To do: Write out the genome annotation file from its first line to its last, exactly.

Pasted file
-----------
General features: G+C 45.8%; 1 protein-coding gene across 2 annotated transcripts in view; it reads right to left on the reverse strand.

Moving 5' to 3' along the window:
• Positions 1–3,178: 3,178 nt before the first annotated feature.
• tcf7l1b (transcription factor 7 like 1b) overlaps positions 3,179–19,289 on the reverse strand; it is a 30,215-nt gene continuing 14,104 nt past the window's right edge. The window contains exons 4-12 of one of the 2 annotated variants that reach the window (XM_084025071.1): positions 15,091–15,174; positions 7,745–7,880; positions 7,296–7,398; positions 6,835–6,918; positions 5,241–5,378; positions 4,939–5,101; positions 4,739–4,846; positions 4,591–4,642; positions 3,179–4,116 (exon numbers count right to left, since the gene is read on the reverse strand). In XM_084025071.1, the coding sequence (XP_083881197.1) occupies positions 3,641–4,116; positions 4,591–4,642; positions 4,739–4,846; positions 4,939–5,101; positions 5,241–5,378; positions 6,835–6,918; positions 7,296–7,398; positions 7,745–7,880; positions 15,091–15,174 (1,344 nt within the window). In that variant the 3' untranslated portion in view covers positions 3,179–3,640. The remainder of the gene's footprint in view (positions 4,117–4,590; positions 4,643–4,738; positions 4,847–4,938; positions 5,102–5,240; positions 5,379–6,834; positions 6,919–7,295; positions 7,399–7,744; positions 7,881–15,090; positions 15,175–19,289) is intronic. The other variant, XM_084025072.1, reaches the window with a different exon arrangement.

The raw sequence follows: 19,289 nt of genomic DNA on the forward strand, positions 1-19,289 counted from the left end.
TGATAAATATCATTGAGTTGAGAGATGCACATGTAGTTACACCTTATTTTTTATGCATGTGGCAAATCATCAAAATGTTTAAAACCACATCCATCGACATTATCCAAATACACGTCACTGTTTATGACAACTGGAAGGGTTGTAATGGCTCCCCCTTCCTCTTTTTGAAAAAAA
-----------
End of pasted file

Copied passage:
General features: G+C 45.8%; 1 protein-coding gene across 2 annotated transcripts in view; it reads right to left on the reverse strand.

Moving 5' to 3' along the window:
• Positions 1–3,178: 3,178 nt before the first annotated feature.
• tcf7l1b (transcription factor 7 like 1b) overlaps positions 3,179–19,289 on the reverse strand; it is a 30,215-nt gene continuing 14,104 nt past the window's right edge. The window contains exons 4-12 of one of the 2 annotated variants that reach the window (XM_084025071.1): positions 15,091–15,174; positions 7,745–7,880; positions 7,296–7,398; positions 6,835–6,918; positions 5,241–5,378; positions 4,939–5,101; positions 4,739–4,846; positions 4,591–4,642; positions 3,179–4,116 (exon numbers count right to left, since the gene is read on the reverse strand). In XM_084025071.1, the coding sequence (XP_083881197.1) occupies positions 3,641–4,116; positions 4,591–4,642; positions 4,739–4,846; positions 4,939–5,101; positions 5,241–5,378; positions 6,835–6,918; positions 7,296–7,398; positions 7,745–7,880; positions 15,091–15,174 (1,344 nt within the window). In that variant the 3' untranslated portion in view covers positions 3,179–3,640. The remainder of the gene's footprint in view (positions 4,117–4,590; positions 4,643–4,738; positions 4,847–4,938; positions 5,102–5,240; positions 5,379–6,834; positions 6,919–7,295; positions 7,399–7,744; positions 7,881–15,090; positions 15,175–19,289) is intronic. The other variant, XM_084025072.1, reaches the window with a different exon arrangement.

The raw sequence follows: 19,289 nt of genomic DNA on the forward strand, positions 1-19,289 counted from the left end.
TGATAAATATCATTGAGTTGAGAGATGCACATGTAGTTACACCTTATTTTTTATGCATGTGGCAAATCATCAAAATGTTTAAAACCACATCCATCGACATTATCCAAATACACGTCACTGTTTATGACAACTGGAAGGGTTGTAATGGCTCCCCCTTCCTCTTTTTGAAAAAAA